Even if the Commandos do not get a dedicated Attack Helicopter squadron, I do think that they do need a number of lighter utility helicopters that can carry up to eight men and all their equipment, and can operate in all weathers, day and night and in hostile conditions. In fact a similar platform could be also used by the SF and elements of 16 AA Brigade. I would say this would be a category that any replacement for the Puma could fit into, and ideally being marinized, it could be deployed on Naval vessels with any worry regards damage form conditions at sea. These aircraft would be used by the AAC and FAA rather than the RAF who would consolidate on the Chinook.
As for replacing the Merlin HC4/4a, whilst being able to be housed and operate form current and planned Escorts would be useful, it should not be a compulsory requirement for the programme. The T-26 has a flight deck that can handle a Chinook so any Merlin successor could follow its lead and lilly pad of these vessels from locations further back form the target. The most likely limiting factor in the criteria for this platform will be to able to operate form the Carriers and fitting in their hanger. Few planned or current platforms will fail to do this, even the SB-1 with its contra rotating blades.
In fact the development of this platform as well as its Bell competitor fall very nicely into the timeframe the MoD is looking at. Both would provide A jump in capability over existing platforms and as the US Army programme is also looking to replace the AH-64E with a variant or relative of the transport platform, serious consideration should be given. It would take a change in doctrine, moving troops to, from and around the battlefield in smaller units, especially in the initial stages of an operation, but there will be the RAF's Chinooks available for heavy lifting, especially if these are modified for operations at sea properly. These new platforms would open new option for conducting air assault operations, being able to fly further and faster then either the Merlin or Puma. It would also mean the RAF can get back into its more traditional role of providing support helicopters rather than lifting the assault troops, though that option would still exist. If say the SB-1 was chosen than its attack variant would be an ideal choice to replace the Apache. The fly in the ointment is that this is a US Army Programme not the USMC. But if we are lucky the latter may decide that variants of these platforms modified for operations at sea would be suitable to replace some or all their recently introduced Attack Rotorcraft, given the range and speed benefits. If this were to happen, we could join the programme at this point getting the capabilities we really need.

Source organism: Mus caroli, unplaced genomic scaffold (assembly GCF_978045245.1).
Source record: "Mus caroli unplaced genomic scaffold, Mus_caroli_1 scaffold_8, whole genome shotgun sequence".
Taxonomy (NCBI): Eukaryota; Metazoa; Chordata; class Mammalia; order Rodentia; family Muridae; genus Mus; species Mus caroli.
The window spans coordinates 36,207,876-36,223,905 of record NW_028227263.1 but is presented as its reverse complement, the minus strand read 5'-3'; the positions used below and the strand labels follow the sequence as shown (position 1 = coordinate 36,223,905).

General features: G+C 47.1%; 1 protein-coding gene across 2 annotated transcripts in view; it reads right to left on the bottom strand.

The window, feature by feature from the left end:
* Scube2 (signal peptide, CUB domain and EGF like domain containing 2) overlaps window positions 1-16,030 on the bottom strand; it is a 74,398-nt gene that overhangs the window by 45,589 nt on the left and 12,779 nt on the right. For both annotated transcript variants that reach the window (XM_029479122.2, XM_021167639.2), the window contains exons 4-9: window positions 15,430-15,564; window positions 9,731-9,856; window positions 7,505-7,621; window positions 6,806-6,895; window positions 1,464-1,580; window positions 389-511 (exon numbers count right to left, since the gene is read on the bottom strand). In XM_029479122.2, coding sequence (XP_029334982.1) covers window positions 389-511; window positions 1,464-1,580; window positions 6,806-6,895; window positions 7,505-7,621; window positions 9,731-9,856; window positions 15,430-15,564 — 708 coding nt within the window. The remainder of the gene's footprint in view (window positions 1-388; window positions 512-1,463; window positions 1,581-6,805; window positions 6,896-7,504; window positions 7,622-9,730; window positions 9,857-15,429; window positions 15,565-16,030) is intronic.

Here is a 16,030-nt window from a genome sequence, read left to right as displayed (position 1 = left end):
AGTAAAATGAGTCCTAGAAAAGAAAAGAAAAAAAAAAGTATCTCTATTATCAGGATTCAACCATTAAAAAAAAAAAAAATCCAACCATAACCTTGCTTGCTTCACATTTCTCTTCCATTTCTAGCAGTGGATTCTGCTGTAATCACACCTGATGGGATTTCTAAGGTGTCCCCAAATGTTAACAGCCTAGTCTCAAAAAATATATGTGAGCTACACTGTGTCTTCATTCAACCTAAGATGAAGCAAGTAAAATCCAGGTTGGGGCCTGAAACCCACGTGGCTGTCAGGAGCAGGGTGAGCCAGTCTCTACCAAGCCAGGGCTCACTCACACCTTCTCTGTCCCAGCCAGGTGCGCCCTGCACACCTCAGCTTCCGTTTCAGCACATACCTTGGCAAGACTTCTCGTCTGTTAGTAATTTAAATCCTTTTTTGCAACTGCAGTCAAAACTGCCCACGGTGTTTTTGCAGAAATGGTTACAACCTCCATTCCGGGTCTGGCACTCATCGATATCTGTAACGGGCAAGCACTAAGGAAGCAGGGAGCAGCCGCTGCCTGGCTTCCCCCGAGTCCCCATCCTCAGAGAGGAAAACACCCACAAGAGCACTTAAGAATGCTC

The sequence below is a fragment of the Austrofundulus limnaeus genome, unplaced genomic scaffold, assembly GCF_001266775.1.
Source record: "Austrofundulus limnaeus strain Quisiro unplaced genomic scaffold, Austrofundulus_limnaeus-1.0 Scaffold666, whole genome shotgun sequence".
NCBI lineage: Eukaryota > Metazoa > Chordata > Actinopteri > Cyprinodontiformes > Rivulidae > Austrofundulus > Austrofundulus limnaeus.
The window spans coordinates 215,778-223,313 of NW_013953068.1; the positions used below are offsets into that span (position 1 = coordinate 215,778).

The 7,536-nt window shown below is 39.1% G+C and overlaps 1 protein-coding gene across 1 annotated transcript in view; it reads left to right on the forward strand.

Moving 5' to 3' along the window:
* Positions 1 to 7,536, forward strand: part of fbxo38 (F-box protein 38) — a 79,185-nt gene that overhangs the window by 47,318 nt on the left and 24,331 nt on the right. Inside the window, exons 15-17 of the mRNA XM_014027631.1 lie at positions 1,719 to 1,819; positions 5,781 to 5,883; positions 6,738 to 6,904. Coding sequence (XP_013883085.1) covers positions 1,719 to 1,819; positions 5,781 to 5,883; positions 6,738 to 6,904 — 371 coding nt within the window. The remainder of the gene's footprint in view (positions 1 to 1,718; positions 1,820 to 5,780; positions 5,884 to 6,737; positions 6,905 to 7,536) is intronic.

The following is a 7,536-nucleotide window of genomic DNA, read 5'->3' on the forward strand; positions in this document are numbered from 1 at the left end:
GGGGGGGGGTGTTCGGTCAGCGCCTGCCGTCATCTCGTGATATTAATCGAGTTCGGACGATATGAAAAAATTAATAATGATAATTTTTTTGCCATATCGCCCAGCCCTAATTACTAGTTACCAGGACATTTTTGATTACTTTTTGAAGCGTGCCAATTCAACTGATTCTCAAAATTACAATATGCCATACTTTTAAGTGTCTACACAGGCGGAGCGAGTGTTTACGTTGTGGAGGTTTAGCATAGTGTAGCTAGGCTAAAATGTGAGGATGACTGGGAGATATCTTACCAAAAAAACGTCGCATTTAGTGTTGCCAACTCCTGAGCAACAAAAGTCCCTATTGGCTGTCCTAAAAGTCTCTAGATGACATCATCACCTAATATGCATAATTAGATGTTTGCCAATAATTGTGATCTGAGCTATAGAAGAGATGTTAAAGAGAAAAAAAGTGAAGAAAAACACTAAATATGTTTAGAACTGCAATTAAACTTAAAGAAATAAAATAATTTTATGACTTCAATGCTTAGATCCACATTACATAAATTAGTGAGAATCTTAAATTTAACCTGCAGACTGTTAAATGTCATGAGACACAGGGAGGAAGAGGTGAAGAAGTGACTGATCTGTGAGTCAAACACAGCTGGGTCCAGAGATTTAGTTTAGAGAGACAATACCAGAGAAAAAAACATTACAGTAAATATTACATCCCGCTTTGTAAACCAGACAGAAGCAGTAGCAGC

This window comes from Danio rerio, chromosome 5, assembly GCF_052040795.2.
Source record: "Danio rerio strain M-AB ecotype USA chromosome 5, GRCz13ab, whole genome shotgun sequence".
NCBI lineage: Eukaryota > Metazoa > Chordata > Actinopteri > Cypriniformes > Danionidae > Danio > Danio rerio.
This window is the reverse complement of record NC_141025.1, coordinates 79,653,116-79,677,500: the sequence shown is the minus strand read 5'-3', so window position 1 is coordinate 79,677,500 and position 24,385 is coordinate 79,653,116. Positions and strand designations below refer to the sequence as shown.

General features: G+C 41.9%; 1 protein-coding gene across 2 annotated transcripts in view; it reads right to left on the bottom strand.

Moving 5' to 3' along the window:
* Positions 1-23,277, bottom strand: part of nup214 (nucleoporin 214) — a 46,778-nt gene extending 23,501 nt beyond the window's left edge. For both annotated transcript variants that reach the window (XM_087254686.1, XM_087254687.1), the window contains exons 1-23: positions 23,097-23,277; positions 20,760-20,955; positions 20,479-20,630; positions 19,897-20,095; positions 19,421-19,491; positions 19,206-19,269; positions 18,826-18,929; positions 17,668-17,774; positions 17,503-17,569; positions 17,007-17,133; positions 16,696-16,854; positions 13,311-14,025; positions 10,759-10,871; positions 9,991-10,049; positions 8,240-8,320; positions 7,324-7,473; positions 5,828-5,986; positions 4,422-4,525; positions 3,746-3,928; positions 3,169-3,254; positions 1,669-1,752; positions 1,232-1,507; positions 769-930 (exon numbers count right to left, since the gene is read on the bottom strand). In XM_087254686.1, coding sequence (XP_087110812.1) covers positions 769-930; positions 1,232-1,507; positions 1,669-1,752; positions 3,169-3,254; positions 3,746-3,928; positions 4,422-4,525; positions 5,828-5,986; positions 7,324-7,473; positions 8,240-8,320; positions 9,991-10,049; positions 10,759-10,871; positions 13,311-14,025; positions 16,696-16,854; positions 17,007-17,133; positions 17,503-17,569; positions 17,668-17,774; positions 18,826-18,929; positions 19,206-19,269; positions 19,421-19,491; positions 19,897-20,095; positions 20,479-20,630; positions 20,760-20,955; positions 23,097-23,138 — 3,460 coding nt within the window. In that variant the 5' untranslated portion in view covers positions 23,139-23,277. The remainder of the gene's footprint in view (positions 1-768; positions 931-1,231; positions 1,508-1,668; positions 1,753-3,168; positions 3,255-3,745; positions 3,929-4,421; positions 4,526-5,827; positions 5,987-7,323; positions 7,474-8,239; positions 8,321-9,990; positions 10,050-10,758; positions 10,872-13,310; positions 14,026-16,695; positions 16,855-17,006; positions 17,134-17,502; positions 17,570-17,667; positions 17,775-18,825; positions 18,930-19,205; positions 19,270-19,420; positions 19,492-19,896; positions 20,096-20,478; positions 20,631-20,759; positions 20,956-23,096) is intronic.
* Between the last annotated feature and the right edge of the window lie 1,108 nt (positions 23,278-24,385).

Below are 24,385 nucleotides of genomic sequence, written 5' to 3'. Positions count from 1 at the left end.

Any replacement helicopter for the Merlin HC and Puma needs to be able to operate form ships over long periods of time so that it can be a common platform for the AAC and FAA, as does any successor to the Apache. There could be room for it to replace the Wildcat as well in both its land and seaborne roles.
Finally the Merlin HM is and will be the ideal platform for ASW duties for decades to come, possibly staying in service longer then its predecessor the Sea King. It is the king of ASW helicopters, unmatched in capability. One interesting option for it would be the fitting of a AAR probe to extend its range, either being supported by land based AAR platforms like the KC-130J or A400 or, from a COD/AAR platform if the MoD ever decides one might be useful.